Only around a third of NATO's surface combatants are modern and capable enough
to stand a chance against the latest generation of Russian anti-ship missiles.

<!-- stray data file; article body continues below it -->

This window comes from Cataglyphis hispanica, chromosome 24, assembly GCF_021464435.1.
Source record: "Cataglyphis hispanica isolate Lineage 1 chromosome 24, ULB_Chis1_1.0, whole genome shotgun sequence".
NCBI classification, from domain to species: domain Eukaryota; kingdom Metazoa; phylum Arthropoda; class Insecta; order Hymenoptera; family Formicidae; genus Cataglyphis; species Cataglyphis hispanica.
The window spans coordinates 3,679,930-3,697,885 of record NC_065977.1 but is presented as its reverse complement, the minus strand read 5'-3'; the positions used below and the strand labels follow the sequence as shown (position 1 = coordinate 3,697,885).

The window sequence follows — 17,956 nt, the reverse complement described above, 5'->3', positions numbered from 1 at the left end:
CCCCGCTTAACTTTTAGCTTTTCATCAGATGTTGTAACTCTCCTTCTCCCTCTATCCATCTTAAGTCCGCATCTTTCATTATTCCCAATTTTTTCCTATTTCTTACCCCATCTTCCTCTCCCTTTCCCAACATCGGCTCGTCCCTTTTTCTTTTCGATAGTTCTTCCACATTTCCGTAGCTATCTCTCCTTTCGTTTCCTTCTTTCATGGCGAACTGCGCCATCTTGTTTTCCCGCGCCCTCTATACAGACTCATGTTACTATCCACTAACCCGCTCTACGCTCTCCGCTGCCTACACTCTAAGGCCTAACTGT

Without the US Navy to carry a significant portion of the burden of offensive action between the Greenland-Iceland-UK (GIUK) gap and the Barents sea the alliance would find itself weakened significantly. Failure to adequately secure control over the Norwegian sea could have severe consequences for Norway, leaving its Northern territory and key air bases vulnerable to attack or seizure by Russian marine and naval forces. A contested Norwegian sea would make reinforcement of northern Norway by sea, using European marine forces, a much riskier proposition. Without the heavy equipment, amphibious and logistical capabilities of the US Marine Corps and US Sealift Command such an operation would become significantly more difficult to conduct with any real hope of success. Sustained naval activity north of the GIUK gap could plausibly be sustained logistically by dint of proximity to friendly bases in the UK and Nordic states. This could further degrade the perception that the alliance is capable of adequately defending its members, undermining confidence in the whole construct amongst those states most threatened by an increasingly assertive Russia. Maritime power projection operations further afield would also be much more difficult to support, as over half of the alliance's current auxiliary support shipping is American (counting fleet tankers, dry stores and combi-fuel/stores carriers). It also needs to be said, as with almost all of NATO's European assets, these are scattered across the continent and many are required as dedicated support for national naval activities. As it stands there is very little slack in the system and welding the naval auxiliaries of ten countries into a coherent logistical machine, that could approach the capabilities of the US Military Sealift Command's Combat Logistics Force, would be a very significant and, needless to say, extremely expensive undertaking. Replacing the lost capacity would require doubling the number of auxiliary support ships operated by the remaining NATO members, an unlikely prospect.